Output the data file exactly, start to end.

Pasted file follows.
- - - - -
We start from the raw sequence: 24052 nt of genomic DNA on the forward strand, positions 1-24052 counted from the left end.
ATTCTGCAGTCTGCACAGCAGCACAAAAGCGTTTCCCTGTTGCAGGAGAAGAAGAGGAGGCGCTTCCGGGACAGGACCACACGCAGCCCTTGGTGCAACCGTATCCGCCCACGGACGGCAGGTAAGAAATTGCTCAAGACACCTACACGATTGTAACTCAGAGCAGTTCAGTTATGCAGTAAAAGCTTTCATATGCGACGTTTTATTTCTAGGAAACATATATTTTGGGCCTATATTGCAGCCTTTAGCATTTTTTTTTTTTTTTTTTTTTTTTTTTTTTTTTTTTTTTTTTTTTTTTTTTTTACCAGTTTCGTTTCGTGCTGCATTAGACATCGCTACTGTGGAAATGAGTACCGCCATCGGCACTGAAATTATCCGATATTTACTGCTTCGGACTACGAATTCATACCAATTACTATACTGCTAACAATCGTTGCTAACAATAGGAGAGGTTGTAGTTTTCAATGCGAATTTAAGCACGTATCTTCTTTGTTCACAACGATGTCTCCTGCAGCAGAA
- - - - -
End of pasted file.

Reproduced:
We start from the raw sequence: 24052 nt of genomic DNA on the forward strand, positions 1-24052 counted from the left end.
ATTCTGCAGTCTGCACAGCAGCACAAAAGCGTTTCCCTGTTGCAGGAGAAGAAGAGGAGGCGCTTCCGGGACAGGACCACACGCAGCCCTTGGTGCAACCGTATCCGCCCACGGACGGCAGGTAAGAAATTGCTCAAGACACCTACACGATTGTAACTCAGAGCAGTTCAGTTATGCAGTAAAAGCTTTCATATGCGACGTTTTATTTCTAGGAAACATATATTTTGGGCCTATATTGCAGCCTTTAGCATTTTTTTTTTTTTTTTTTTTTTTTTTTTTTTTTTTTTTTTTTTTTTTTTTTTTACCAGTTTCGTTTCGTGCTGCATTAGACATCGCTACTGTGGAAATGAGTACCGCCATCGGCACTGAAATTATCCGATATTTACTGCTTCGGACTACGAATTCATACCAATTACTATACTGCTAACAATCGTTGCTAACAATAGGAGAGGTTGTAGTTTTCAATGCGAATTTAAGCACGTATCTTCTTTGTTCACAACGATGTCTCCTGCAGCAGAA